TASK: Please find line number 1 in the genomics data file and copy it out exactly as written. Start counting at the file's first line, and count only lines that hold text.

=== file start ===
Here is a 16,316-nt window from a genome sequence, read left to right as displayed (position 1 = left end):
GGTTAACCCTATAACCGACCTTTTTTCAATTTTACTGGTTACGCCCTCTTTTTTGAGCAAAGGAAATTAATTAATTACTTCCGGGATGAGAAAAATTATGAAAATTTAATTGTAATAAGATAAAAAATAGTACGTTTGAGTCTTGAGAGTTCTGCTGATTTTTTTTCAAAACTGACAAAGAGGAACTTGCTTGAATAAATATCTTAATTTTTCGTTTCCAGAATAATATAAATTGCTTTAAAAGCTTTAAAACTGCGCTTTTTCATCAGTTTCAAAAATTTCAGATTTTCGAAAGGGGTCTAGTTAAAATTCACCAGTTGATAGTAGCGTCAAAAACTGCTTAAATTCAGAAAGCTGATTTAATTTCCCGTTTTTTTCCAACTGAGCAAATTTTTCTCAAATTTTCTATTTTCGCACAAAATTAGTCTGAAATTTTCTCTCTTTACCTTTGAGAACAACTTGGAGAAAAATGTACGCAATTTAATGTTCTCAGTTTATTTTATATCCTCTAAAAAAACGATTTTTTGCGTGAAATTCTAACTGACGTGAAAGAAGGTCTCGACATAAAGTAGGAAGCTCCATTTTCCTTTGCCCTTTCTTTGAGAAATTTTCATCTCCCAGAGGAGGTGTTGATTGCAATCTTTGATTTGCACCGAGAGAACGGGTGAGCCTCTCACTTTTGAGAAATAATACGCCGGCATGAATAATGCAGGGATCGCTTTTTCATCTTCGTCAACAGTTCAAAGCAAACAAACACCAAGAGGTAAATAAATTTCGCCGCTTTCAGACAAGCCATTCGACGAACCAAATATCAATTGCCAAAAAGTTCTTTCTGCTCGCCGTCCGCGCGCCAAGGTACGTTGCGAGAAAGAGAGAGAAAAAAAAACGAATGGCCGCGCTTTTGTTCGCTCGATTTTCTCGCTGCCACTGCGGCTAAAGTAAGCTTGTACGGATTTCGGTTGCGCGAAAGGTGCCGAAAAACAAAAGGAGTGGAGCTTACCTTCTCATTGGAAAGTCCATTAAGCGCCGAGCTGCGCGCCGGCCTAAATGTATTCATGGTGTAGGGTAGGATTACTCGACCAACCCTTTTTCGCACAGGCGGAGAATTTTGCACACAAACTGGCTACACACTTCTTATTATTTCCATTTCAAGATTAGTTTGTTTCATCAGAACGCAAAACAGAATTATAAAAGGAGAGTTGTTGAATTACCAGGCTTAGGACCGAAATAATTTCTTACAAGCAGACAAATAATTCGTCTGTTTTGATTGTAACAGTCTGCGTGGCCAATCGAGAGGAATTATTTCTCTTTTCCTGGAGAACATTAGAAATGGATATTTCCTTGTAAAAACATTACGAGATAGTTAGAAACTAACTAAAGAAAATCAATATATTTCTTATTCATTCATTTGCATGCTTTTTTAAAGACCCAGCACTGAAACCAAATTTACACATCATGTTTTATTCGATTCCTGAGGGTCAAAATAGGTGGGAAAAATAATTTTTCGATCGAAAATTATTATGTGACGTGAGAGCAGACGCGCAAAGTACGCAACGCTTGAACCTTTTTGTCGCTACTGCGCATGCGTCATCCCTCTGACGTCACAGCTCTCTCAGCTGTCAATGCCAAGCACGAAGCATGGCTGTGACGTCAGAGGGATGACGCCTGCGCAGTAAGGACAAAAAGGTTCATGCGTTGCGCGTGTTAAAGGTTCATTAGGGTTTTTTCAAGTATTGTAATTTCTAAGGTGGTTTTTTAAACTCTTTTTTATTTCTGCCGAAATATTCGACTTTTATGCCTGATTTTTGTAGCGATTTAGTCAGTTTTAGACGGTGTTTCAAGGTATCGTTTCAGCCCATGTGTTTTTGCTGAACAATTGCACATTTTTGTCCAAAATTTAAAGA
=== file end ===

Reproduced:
Here is a 16,316-nt window from a genome sequence, read left to right as displayed (position 1 = left end):